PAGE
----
Insurance

Supreme Court Rules the Federal Government Must Pay Health Insurers’ Multi-Billion Dollar Risk Corridor Claims

 

Insurance markets have been watching the Supreme Court’s docket for its ruling on whether the Federal Government must compensate some of health insurers’ losses. Today the Supreme Court ruled that the Federal Government must satisfy these obligations. Insurers and holders of their claims are expected to seek billions of dollars of compensation.

Section 1342 of the Patient Protection and Affordable Care Act attempted to mitigate risk for insurers who sold health insurance on federal insurance exchanges through a “risk corridor payment system” – during the first three years of the insurance exchanges’ operation, 2014 through 2016, insurers who profited from selling insurance on the exchanges transferred a share of their profits to the Federal Government, which was required to compensate other insurers whose costs exceeded the premiums they collected on the exchanges. However, in 2014 the Congress passed an appropriations bill that purported to limit these compensation payments, and a federal appeals court ruled that this and subsequent appropriation bills repealed or suspended the Federal Government’s obligation to make transfer payments to loss-making insurers. Some insurers’ losses reached billions of dollars.

Today the Supreme Court held that § 1342 imposed a direct legal obligation on the Federal Government to make risk corridor payments to loss-making insurers who had participated in the insurance exchanges, notwithstanding the Federal Government’s argument that § 1342 provided insufficient details for how the Federal Government should satisfy these obligations. The Court held that § 1342 does not require risk corridor payments to be budget-neutral, nor to permit partial satisfaction of the Federal Government’s obligations to insurers, and rejected arguments that an appropriations bill could implicitly repeal another statute’s express statutory language.

Investors who are interested in trading in insurers’ risk corridor claims should note that while the Supreme Court’s ruling appears to shelter risk corridor payments from any offsets or deductions by the Federal Government, there are further nuances they should understand concerning how the risk corridor payment program calculates claim amounts – and in how claim transfer agreements structure transferees’ rights.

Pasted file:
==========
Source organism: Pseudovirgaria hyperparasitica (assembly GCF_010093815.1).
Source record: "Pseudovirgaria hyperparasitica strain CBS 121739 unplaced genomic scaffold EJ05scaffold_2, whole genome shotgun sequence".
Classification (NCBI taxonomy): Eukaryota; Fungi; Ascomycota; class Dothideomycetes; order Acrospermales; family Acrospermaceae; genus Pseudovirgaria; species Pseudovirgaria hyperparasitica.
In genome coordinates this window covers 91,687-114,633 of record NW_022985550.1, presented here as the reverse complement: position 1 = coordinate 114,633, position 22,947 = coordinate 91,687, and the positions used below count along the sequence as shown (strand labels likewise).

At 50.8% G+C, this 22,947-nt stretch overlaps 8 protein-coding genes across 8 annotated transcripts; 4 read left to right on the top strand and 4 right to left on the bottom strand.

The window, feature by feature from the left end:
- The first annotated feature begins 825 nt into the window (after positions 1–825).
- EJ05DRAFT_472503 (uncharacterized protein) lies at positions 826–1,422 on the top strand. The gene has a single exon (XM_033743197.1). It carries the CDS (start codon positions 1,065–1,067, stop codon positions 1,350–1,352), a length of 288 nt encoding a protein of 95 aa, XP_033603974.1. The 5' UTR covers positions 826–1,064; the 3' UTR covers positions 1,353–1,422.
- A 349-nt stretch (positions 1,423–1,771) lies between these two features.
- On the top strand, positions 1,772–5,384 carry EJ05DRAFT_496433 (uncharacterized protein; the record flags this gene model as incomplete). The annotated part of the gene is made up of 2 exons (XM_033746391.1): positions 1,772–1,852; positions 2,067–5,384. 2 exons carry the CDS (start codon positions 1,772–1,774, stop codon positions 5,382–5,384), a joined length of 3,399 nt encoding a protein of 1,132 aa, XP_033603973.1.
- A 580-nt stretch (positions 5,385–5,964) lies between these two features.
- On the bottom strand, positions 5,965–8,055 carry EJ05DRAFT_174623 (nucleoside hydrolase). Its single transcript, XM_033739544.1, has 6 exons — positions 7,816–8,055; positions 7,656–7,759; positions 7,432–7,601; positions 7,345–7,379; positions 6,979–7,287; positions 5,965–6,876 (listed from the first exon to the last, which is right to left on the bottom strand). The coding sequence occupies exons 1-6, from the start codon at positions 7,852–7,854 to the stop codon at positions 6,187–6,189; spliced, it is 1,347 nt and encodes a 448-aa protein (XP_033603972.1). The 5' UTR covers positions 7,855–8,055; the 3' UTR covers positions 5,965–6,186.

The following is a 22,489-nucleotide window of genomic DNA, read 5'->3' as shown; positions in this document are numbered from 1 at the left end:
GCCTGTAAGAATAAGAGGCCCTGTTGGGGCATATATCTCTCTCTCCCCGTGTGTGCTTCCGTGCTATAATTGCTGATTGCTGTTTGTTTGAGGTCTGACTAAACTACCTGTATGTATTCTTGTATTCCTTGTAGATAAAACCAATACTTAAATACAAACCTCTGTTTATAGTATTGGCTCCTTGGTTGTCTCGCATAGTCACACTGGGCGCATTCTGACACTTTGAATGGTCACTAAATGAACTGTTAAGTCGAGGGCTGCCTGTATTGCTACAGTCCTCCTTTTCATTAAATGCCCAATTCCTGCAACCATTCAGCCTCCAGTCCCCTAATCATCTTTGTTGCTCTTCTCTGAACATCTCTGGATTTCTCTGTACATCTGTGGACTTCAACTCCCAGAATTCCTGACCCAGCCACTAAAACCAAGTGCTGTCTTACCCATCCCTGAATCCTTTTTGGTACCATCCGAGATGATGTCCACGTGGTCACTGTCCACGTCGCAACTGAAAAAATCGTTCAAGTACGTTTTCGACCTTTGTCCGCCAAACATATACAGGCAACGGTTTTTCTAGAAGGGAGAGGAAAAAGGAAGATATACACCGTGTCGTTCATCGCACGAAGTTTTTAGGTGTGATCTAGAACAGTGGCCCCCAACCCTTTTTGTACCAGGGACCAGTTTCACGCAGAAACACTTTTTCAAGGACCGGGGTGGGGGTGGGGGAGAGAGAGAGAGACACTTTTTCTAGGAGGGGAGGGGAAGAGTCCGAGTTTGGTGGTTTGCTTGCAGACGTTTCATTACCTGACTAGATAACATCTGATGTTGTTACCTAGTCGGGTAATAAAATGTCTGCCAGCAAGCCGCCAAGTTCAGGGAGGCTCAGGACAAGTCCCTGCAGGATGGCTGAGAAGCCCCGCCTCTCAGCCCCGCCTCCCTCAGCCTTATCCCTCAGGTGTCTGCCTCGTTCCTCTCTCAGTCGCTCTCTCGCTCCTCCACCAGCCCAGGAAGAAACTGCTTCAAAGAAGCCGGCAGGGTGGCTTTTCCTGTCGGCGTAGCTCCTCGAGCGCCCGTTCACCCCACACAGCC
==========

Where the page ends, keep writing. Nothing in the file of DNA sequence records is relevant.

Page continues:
Investors who want to capitalize on these developments should contact Raniero D’Aversa and Allison Citron of Orrick’s Restructuring group.

Following Chapter 9 Plan, Monoline Insurer Must Continue to Make Payments on Old Bonds

Earlier this month, Judge Judith J. Gische of the Appellate Division of the Supreme Court of New York, First Judicial Department found that ACA Financial Guaranty Corporation, as bond insurer, must make future, post-confirmation principal and interest payments on municipal bonds issued pre-bankruptcy.  The Court required these payments despite the fact that the bonds were exchanged for new bonds and cancelled under the municipality’s chapter 9 plan.  The Court held that “neither the plan of debt adjustment nor the discharge of the bond debt in the bankruptcy proceeding changed the obligations under the parties’ contracts of insurance.”  This decision is an unequivocal win for holders of distressed municipal bonds wrapped by monoline insurance policies and makes clear that insurers must continue to extend coverage to bondholders after a municipal issuer files for chapter 9 and obtains a discharge of the bond debt in bankruptcy.  This outcome may impact negotiations and potential resolutions in Detroit’s chapter 9 case and other recent municipal bankruptcies and distressed scenarios, such as Puerto Rico.    See Oppenheimer Amt-Free Municipals v. ACA Fin. Guar. Corp., 2013 N.Y. App. Div. LEXIS 5688, at *4 (N.Y. App. Div. 1st Dep’t Sept. 3, 2013).  Read More.